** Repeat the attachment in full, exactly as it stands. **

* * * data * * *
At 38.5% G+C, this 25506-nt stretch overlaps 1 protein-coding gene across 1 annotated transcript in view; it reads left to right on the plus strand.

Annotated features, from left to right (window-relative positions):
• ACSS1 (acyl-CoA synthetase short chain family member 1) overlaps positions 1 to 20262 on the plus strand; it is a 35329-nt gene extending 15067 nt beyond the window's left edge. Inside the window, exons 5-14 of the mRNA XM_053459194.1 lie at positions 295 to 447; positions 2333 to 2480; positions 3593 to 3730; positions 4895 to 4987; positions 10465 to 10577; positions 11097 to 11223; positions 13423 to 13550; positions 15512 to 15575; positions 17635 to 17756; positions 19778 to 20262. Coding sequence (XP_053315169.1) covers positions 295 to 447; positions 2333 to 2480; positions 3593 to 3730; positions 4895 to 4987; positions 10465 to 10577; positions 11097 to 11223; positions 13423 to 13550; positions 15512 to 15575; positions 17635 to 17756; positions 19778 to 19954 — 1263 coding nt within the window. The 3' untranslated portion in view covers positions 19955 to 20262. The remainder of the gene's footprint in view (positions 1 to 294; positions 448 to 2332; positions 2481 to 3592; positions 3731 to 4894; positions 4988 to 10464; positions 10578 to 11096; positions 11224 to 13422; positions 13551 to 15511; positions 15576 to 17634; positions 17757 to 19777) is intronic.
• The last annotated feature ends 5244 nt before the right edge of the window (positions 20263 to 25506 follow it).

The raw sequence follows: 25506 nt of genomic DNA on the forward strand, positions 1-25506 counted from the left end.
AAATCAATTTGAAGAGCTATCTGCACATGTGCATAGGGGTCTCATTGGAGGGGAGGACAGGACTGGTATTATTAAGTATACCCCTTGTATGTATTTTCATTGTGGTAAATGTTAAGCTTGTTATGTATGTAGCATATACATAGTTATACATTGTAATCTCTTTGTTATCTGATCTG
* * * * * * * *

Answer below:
At 38.5% G+C, this 25506-nt stretch overlaps 1 protein-coding gene across 1 annotated transcript in view; it reads left to right on the plus strand.

Annotated features, from left to right (window-relative positions):
• ACSS1 (acyl-CoA synthetase short chain family member 1) overlaps positions 1 to 20262 on the plus strand; it is a 35329-nt gene extending 15067 nt beyond the window's left edge. Inside the window, exons 5-14 of the mRNA XM_053459194.1 lie at positions 295 to 447; positions 2333 to 2480; positions 3593 to 3730; positions 4895 to 4987; positions 10465 to 10577; positions 11097 to 11223; positions 13423 to 13550; positions 15512 to 15575; positions 17635 to 17756; positions 19778 to 20262. Coding sequence (XP_053315169.1) covers positions 295 to 447; positions 2333 to 2480; positions 3593 to 3730; positions 4895 to 4987; positions 10465 to 10577; positions 11097 to 11223; positions 13423 to 13550; positions 15512 to 15575; positions 17635 to 17756; positions 19778 to 19954 — 1263 coding nt within the window. The 3' untranslated portion in view covers positions 19955 to 20262. The remainder of the gene's footprint in view (positions 1 to 294; positions 448 to 2332; positions 2481 to 3592; positions 3731 to 4894; positions 4988 to 10464; positions 10578 to 11096; positions 11224 to 13422; positions 13551 to 15511; positions 15576 to 17634; positions 17757 to 19777) is intronic.
• The last annotated feature ends 5244 nt before the right edge of the window (positions 20263 to 25506 follow it).

The raw sequence follows: 25506 nt of genomic DNA on the forward strand, positions 1-25506 counted from the left end.
AAATCAATTTGAAGAGCTATCTGCACATGTGCATAGGGGTCTCATTGGAGGGGAGGACAGGACTGGTATTATTAAGTATACCCCTTGTATGTATTTTCATTGTGGTAAATGTTAAGCTTGTTATGTATGTAGCATATACATAGTTATACATTGTAATCTCTTTGTTATCTGATCTG